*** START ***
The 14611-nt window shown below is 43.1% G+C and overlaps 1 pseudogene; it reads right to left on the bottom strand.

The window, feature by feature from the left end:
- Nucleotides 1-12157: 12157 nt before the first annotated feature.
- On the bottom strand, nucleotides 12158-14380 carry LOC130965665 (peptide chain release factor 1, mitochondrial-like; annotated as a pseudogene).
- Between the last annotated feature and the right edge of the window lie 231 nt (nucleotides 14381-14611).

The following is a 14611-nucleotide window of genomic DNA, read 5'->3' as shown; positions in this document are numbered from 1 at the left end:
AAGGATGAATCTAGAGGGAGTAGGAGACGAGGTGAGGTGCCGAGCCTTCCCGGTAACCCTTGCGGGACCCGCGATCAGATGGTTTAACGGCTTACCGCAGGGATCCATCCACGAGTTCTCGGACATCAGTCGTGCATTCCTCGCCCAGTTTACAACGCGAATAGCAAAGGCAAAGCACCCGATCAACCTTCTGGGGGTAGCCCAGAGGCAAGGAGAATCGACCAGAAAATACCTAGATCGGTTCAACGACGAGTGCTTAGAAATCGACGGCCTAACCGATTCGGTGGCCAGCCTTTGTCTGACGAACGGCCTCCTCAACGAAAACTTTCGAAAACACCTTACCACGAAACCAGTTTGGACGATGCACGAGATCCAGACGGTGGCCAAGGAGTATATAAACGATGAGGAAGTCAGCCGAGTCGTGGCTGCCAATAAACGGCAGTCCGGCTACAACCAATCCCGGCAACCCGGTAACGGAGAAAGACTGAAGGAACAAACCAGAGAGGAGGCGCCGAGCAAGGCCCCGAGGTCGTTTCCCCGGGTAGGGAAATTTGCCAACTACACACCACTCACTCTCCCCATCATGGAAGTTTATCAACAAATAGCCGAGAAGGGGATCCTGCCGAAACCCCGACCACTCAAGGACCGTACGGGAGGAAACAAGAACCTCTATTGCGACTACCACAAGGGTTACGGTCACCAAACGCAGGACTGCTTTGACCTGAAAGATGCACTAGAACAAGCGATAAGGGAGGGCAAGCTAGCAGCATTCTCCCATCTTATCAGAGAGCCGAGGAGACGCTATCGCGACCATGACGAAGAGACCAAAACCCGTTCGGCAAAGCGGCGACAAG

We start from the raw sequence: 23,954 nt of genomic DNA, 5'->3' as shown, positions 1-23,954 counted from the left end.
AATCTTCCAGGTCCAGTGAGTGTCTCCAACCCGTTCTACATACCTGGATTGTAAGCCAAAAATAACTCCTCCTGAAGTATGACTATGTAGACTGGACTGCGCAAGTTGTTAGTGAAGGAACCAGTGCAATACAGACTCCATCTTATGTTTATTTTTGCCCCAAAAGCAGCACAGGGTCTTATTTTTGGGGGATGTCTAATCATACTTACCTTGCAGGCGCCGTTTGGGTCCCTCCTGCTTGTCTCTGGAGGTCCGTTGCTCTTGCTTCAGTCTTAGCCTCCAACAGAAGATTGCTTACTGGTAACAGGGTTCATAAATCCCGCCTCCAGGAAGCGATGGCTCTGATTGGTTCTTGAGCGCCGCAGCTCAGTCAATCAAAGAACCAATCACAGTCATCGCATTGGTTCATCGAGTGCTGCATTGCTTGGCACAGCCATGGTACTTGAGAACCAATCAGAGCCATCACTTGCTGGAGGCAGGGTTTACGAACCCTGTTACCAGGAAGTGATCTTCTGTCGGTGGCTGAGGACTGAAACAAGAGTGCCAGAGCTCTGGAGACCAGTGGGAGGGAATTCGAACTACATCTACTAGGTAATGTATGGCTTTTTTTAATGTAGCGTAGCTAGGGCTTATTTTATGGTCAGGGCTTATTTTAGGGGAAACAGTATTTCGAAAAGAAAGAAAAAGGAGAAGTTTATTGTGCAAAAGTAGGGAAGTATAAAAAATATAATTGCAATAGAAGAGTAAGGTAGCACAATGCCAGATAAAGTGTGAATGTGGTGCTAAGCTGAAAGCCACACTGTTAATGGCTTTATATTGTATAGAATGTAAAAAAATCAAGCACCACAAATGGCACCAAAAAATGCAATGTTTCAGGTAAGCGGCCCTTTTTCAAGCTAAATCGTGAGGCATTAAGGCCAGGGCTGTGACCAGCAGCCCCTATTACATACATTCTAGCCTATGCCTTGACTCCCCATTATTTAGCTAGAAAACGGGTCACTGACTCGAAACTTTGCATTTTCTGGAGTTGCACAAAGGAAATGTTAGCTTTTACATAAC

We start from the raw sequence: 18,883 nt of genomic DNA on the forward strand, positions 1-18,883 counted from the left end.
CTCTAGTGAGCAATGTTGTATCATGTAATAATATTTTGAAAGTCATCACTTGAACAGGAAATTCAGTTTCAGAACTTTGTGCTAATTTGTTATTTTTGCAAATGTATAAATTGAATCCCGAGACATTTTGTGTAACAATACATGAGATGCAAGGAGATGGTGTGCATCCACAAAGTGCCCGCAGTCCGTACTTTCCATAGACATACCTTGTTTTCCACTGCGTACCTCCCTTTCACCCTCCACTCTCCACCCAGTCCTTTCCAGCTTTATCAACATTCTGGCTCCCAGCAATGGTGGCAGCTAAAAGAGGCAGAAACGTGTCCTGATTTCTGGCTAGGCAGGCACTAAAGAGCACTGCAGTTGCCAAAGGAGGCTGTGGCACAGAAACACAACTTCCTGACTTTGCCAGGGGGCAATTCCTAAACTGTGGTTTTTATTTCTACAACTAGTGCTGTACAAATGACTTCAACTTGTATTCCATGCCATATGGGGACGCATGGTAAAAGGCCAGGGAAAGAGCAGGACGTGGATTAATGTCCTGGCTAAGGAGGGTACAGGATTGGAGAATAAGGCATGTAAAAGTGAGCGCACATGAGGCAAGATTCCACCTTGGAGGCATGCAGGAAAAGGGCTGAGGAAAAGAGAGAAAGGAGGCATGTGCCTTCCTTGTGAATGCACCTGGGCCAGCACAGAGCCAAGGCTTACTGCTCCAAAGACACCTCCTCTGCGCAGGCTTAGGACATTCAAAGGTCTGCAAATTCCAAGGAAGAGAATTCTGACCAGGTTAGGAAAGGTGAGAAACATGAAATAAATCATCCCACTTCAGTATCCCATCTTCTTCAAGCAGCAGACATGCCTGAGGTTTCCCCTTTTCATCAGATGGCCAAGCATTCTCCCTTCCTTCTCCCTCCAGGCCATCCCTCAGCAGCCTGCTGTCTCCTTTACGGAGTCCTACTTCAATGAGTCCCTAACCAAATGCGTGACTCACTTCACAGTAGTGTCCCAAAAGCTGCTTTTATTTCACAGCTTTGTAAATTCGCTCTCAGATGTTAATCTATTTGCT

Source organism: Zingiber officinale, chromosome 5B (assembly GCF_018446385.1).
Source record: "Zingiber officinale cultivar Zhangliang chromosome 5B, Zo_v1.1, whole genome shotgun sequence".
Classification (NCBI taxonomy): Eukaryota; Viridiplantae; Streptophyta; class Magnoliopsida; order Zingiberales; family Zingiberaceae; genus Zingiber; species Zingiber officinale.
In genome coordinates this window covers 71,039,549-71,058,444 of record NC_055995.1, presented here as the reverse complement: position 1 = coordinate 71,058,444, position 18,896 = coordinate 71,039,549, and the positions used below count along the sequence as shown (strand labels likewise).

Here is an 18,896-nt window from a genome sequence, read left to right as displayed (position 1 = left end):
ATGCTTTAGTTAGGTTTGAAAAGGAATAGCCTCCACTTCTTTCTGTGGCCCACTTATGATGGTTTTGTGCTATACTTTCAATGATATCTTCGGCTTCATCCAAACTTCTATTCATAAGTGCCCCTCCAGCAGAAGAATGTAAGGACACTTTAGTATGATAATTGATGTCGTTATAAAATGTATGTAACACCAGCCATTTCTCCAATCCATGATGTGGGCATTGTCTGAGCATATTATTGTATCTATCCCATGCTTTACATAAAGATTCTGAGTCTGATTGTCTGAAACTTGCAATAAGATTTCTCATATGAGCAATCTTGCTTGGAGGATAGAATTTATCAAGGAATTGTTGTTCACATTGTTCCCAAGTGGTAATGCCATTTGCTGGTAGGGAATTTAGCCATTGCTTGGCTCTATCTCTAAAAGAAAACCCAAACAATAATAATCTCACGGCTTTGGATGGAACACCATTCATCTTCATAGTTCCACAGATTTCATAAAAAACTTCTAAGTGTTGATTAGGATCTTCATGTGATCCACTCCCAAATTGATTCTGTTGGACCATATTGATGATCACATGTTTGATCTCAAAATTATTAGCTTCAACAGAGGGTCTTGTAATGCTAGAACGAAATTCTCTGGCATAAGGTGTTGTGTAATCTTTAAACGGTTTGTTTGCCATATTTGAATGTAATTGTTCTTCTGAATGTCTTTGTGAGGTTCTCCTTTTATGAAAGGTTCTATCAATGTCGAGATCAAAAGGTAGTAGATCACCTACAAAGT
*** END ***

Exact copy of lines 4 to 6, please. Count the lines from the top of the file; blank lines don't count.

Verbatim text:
- On the bottom strand, nucleotides 12158-14380 carry LOC130965665 (peptide chain release factor 1, mitochondrial-like; annotated as a pseudogene).
- Between the last annotated feature and the right edge of the window lie 231 nt (nucleotides 14381-14611).

The following is a 14611-nucleotide window of genomic DNA, read 5'->3' as shown; positions in this document are numbered from 1 at the left end: